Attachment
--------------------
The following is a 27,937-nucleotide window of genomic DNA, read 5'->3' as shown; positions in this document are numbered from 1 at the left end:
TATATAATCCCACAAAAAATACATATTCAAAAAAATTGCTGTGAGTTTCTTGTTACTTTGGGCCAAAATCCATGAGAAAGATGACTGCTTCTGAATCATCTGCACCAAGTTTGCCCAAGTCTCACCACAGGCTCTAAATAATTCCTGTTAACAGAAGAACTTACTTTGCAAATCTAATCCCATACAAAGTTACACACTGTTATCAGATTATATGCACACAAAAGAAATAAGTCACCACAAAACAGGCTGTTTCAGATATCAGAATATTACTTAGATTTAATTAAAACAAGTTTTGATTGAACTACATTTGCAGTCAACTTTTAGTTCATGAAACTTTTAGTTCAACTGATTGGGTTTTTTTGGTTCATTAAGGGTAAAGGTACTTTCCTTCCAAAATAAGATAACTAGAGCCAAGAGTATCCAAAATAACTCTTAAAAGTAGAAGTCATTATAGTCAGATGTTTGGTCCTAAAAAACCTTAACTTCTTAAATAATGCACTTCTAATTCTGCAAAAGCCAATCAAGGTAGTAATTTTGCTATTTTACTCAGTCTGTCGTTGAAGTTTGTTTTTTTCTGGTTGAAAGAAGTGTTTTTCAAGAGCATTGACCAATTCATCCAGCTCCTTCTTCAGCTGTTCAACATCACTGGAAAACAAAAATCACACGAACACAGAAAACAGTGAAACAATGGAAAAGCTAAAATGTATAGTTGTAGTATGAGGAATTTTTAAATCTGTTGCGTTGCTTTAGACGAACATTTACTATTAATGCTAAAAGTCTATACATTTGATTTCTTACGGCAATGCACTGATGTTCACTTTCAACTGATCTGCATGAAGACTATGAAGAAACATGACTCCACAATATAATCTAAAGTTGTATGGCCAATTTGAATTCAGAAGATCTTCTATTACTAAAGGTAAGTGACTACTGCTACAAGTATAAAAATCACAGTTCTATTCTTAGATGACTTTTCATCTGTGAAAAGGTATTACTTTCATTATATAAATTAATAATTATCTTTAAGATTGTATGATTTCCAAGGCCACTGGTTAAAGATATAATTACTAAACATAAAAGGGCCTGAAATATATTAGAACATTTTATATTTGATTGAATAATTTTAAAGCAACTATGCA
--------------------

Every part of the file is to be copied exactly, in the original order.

The following is a 27,937-nucleotide window of genomic DNA, read 5'->3' as shown; positions in this document are numbered from 1 at the left end:
TATATAATCCCACAAAAAATACATATTCAAAAAAATTGCTGTGAGTTTCTTGTTACTTTGGGCCAAAATCCATGAGAAAGATGACTGCTTCTGAATCATCTGCACCAAGTTTGCCCAAGTCTCACCACAGGCTCTAAATAATTCCTGTTAACAGAAGAACTTACTTTGCAAATCTAATCCCATACAAAGTTACACACTGTTATCAGATTATATGCACACAAAAGAAATAAGTCACCACAAAACAGGCTGTTTCAGATATCAGAATATTACTTAGATTTAATTAAAACAAGTTTTGATTGAACTACATTTGCAGTCAACTTTTAGTTCATGAAACTTTTAGTTCAACTGATTGGGTTTTTTTGGTTCATTAAGGGTAAAGGTACTTTCCTTCCAAAATAAGATAACTAGAGCCAAGAGTATCCAAAATAACTCTTAAAAGTAGAAGTCATTATAGTCAGATGTTTGGTCCTAAAAAACCTTAACTTCTTAAATAATGCACTTCTAATTCTGCAAAAGCCAATCAAGGTAGTAATTTTGCTATTTTACTCAGTCTGTCGTTGAAGTTTGTTTTTTTCTGGTTGAAAGAAGTGTTTTTCAAGAGCATTGACCAATTCATCCAGCTCCTTCTTCAGCTGTTCAACATCACTGGAAAACAAAAATCACACGAACACAGAAAACAGTGAAACAATGGAAAAGCTAAAATGTATAGTTGTAGTATGAGGAATTTTTAAATCTGTTGCGTTGCTTTAGACGAACATTTACTATTAATGCTAAAAGTCTATACATTTGATTTCTTACGGCAATGCACTGATGTTCACTTTCAACTGATCTGCATGAAGACTATGAAGAAACATGACTCCACAATATAATCTAAAGTTGTATGGCCAATTTGAATTCAGAAGATCTTCTATTACTAAAGGTAAGTGACTACTGCTACAAGTATAAAAATCACAGTTCTATTCTTAGATGACTTTTCATCTGTGAAAAGGTATTACTTTCATTATATAAATTAATAATTATCTTTAAGATTGTATGATTTCCAAGGCCACTGGTTAAAGATATAATTACTAAACATAAAAGGGCCTGAAATATATTAGAACATTTTATATTTGATTGAATAATTTTAAAGCAACTATGCA